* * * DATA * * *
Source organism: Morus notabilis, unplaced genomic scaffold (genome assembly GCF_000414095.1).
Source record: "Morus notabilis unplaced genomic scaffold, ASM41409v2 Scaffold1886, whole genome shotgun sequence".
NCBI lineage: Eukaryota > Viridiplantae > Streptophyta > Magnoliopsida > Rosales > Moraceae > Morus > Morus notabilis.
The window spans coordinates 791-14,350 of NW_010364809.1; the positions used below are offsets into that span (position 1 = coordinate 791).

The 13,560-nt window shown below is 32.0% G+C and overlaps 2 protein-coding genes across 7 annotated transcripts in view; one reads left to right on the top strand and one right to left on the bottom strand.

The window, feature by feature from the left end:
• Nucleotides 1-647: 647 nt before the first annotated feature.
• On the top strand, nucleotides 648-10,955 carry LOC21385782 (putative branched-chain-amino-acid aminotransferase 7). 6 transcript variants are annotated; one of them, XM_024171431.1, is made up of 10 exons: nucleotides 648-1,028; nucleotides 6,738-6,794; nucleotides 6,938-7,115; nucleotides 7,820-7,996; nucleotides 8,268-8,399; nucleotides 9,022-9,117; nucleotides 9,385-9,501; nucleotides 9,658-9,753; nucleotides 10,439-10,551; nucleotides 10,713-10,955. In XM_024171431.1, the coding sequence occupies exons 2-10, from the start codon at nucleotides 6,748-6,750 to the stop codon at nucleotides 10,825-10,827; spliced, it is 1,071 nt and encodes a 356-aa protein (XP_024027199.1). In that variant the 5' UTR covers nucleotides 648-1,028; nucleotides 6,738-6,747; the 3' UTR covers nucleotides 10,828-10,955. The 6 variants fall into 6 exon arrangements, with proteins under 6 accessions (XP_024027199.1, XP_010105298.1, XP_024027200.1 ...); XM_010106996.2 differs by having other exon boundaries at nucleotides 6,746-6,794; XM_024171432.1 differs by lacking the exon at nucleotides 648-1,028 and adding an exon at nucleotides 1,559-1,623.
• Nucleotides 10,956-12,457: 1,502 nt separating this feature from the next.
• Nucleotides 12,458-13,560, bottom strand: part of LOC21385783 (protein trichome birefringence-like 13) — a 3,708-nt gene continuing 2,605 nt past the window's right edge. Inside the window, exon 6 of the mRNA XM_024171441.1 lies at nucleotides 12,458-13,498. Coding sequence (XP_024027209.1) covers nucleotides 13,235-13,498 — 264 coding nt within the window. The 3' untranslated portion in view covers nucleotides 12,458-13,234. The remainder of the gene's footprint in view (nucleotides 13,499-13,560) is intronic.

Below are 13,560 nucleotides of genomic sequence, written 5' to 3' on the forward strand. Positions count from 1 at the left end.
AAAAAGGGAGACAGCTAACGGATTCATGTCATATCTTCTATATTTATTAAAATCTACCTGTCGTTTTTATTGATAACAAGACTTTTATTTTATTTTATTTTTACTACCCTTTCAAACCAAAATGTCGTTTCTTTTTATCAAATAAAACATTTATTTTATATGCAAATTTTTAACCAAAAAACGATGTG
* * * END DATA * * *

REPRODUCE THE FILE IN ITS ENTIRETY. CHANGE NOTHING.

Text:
Source organism: Morus notabilis, unplaced genomic scaffold (genome assembly GCF_000414095.1).
Source record: "Morus notabilis unplaced genomic scaffold, ASM41409v2 Scaffold1886, whole genome shotgun sequence".
NCBI lineage: Eukaryota > Viridiplantae > Streptophyta > Magnoliopsida > Rosales > Moraceae > Morus > Morus notabilis.
The window spans coordinates 791-14,350 of NW_010364809.1; the positions used below are offsets into that span (position 1 = coordinate 791).

The 13,560-nt window shown below is 32.0% G+C and overlaps 2 protein-coding genes across 7 annotated transcripts in view; one reads left to right on the top strand and one right to left on the bottom strand.

The window, feature by feature from the left end:
• Nucleotides 1-647: 647 nt before the first annotated feature.
• On the top strand, nucleotides 648-10,955 carry LOC21385782 (putative branched-chain-amino-acid aminotransferase 7). 6 transcript variants are annotated; one of them, XM_024171431.1, is made up of 10 exons: nucleotides 648-1,028; nucleotides 6,738-6,794; nucleotides 6,938-7,115; nucleotides 7,820-7,996; nucleotides 8,268-8,399; nucleotides 9,022-9,117; nucleotides 9,385-9,501; nucleotides 9,658-9,753; nucleotides 10,439-10,551; nucleotides 10,713-10,955. In XM_024171431.1, the coding sequence occupies exons 2-10, from the start codon at nucleotides 6,748-6,750 to the stop codon at nucleotides 10,825-10,827; spliced, it is 1,071 nt and encodes a 356-aa protein (XP_024027199.1). In that variant the 5' UTR covers nucleotides 648-1,028; nucleotides 6,738-6,747; the 3' UTR covers nucleotides 10,828-10,955. The 6 variants fall into 6 exon arrangements, with proteins under 6 accessions (XP_024027199.1, XP_010105298.1, XP_024027200.1 ...); XM_010106996.2 differs by having other exon boundaries at nucleotides 6,746-6,794; XM_024171432.1 differs by lacking the exon at nucleotides 648-1,028 and adding an exon at nucleotides 1,559-1,623.
• Nucleotides 10,956-12,457: 1,502 nt separating this feature from the next.
• Nucleotides 12,458-13,560, bottom strand: part of LOC21385783 (protein trichome birefringence-like 13) — a 3,708-nt gene continuing 2,605 nt past the window's right edge. Inside the window, exon 6 of the mRNA XM_024171441.1 lies at nucleotides 12,458-13,498. Coding sequence (XP_024027209.1) covers nucleotides 13,235-13,498 — 264 coding nt within the window. The 3' untranslated portion in view covers nucleotides 12,458-13,234. The remainder of the gene's footprint in view (nucleotides 13,499-13,560) is intronic.

Below are 13,560 nucleotides of genomic sequence, written 5' to 3' on the forward strand. Positions count from 1 at the left end.
AAAAAGGGAGACAGCTAACGGATTCATGTCATATCTTCTATATTTATTAAAATCTACCTGTCGTTTTTATTGATAACAAGACTTTTATTTTATTTTATTTTTACTACCCTTTCAAACCAAAATGTCGTTTCTTTTTATCAAATAAAACATTTATTTTATATGCAAATTTTTAACCAAAAAACGATGTG